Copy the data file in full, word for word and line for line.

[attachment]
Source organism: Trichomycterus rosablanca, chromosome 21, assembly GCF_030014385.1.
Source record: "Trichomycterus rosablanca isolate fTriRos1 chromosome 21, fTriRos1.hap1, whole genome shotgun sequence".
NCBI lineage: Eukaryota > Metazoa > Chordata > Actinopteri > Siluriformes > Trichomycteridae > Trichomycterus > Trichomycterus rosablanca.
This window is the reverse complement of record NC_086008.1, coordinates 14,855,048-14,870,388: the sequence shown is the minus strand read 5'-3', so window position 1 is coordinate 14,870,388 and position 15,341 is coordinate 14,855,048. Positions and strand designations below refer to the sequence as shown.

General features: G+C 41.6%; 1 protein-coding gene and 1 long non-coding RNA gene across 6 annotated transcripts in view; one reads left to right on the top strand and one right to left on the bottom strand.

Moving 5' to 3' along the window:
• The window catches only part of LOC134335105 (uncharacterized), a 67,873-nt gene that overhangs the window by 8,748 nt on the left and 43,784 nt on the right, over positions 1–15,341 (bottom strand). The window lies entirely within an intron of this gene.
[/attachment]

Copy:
Source organism: Trichomycterus rosablanca, chromosome 21, assembly GCF_030014385.1.
Source record: "Trichomycterus rosablanca isolate fTriRos1 chromosome 21, fTriRos1.hap1, whole genome shotgun sequence".
NCBI lineage: Eukaryota > Metazoa > Chordata > Actinopteri > Siluriformes > Trichomycteridae > Trichomycterus > Trichomycterus rosablanca.
This window is the reverse complement of record NC_086008.1, coordinates 14,855,048-14,870,388: the sequence shown is the minus strand read 5'-3', so window position 1 is coordinate 14,870,388 and position 15,341 is coordinate 14,855,048. Positions and strand designations below refer to the sequence as shown.

General features: G+C 41.6%; 1 protein-coding gene and 1 long non-coding RNA gene across 6 annotated transcripts in view; one reads left to right on the top strand and one right to left on the bottom strand.

Moving 5' to 3' along the window:
• The window catches only part of LOC134335105 (uncharacterized), a 67,873-nt gene that overhangs the window by 8,748 nt on the left and 43,784 nt on the right, over positions 1–15,341 (bottom strand). The window lies entirely within an intron of this gene.